A survey of patients with psoriasis found that a majority of respondents stated that they would stop their biologic or reduce their dosage during the pandemic, illustrating a critical need for dermatologists to discuss the relationship between COVID-19 and immunomodulating therapies with their patients.
Researchers from Wake Forest University (Winston-Salem, NC) recruited 1104 participants through Amazon Mechanical Turk to complete a REDCap survey regarding psoriasis and therapy use during the COVID-19 pandemic. Respondents answered a series of questions to assess their understanding of biologic use on a five-point scale (1 = no understanding; 5 = advanced understanding). A five-point scale was also used to assess respondent understanding of the effect of biologics on COVID-19 (1 = increased chance of worse outcomes; 5 = increased chance of better outcomes). Survey participants also answered questions regarding their sources of information on biologic use during the pandemic, sociodemographic characteristics, and medical terminology knowledge.
In total, 281 participants met inclusion criteria (psoriasis diagnosis, aged 18 years or older, biologic use for the treatment of psoriasis). These patients, on average, thought that biologics neither increased nor decreased the risk of worse outcomes from COVID-19 (2.76±1.02). However, a majority of patients stated either stopping or reducing the dosage of their biologic during the pandemic (n=160, 56.9%, and n=160, 56.9%, respectively).
Survey participants also noted receiving information regarding biologic safety during the pandemic from family and friends (n=145, 51.6%). Dermatologists were the second most-used source for information, but respondents noted dermatologists were perceived as the most accurate (n=76, 27%). Approximately one-third of respondents received information on biologic safety from social media (n=93, 33.1%).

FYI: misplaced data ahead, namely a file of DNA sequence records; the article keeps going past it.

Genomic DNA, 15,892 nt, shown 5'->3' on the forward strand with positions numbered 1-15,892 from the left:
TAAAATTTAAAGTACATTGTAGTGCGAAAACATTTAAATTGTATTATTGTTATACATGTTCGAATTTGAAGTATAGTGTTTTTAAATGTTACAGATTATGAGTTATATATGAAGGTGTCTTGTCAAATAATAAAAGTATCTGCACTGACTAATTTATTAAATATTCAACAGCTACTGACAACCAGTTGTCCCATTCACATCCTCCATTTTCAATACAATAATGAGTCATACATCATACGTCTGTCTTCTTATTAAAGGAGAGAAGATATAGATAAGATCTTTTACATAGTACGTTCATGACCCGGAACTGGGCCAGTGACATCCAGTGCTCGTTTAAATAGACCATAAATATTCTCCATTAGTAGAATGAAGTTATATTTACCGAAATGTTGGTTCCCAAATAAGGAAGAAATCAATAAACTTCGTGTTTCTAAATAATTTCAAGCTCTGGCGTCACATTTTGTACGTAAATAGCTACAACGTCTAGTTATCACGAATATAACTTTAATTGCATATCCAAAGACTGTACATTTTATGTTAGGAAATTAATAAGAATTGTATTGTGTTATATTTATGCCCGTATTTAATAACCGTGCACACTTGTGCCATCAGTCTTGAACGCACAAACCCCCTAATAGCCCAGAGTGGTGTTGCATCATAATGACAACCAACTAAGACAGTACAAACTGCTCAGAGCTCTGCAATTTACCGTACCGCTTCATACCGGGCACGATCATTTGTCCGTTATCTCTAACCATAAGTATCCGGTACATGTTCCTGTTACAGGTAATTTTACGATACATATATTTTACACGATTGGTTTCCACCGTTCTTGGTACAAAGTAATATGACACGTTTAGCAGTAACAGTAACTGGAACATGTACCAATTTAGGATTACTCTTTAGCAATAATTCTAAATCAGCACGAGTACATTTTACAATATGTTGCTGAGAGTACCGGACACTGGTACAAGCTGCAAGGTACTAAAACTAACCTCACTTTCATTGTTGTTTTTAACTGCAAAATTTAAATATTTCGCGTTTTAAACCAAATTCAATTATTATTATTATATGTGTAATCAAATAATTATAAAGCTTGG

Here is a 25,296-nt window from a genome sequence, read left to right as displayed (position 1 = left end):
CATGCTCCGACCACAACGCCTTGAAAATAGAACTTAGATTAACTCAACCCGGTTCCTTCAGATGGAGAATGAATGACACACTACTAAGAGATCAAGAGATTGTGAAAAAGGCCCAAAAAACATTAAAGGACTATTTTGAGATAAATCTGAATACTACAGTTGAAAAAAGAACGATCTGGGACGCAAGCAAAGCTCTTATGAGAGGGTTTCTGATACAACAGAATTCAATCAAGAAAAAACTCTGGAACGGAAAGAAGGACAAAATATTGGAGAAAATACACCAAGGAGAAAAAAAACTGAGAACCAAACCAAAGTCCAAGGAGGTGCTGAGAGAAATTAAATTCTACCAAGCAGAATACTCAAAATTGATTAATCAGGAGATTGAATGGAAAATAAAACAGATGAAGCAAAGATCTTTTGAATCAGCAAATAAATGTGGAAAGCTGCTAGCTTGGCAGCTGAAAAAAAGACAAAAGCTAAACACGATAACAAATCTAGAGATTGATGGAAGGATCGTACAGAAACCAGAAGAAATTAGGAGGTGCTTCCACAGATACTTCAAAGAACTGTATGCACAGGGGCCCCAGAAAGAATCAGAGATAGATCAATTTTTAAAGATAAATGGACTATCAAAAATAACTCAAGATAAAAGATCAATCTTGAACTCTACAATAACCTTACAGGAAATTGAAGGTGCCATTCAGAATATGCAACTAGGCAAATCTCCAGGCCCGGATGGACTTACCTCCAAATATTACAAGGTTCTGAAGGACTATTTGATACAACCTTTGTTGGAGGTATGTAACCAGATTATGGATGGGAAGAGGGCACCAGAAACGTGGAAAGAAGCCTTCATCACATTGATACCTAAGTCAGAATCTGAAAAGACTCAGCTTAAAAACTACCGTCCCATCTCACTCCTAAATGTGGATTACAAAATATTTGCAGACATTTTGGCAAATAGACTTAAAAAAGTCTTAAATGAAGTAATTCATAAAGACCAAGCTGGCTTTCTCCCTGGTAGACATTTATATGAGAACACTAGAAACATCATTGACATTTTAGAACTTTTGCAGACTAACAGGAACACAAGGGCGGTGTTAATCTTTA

“There is a need for dispersal of better, more synchronous information on biologic use during the [COVID-19] pandemic that perhaps leans on physician-vetted, peer-reviewed, published recommendations,” said the research group.
Dermatologists can point their patients with psoriasis towards resources such as the COVID-19 Task Force Guidance Statements from the National Psoriasis Foundation, available at psoriasis.org/covid-19-task-force-guidance-statements.
Pandher K, Porter CL, Patel HS, Huang WW, Feldman SR. Understanding views of patients on biologics for psoriasis amid the COVID‐19 pandemic. J Eur Acad Dermatol Venereol. Published online December 17, 2020. doi:10.1111/jdv.17091
Dr John Koo, director of the University of California, San Francisco, Psoriasis and Skin Treatment Center, explained in a video interview with The Dermatologist how he discusses perceived risks of severe COVID-19 infection and immunomodulatory therapies with his patients. Watch below!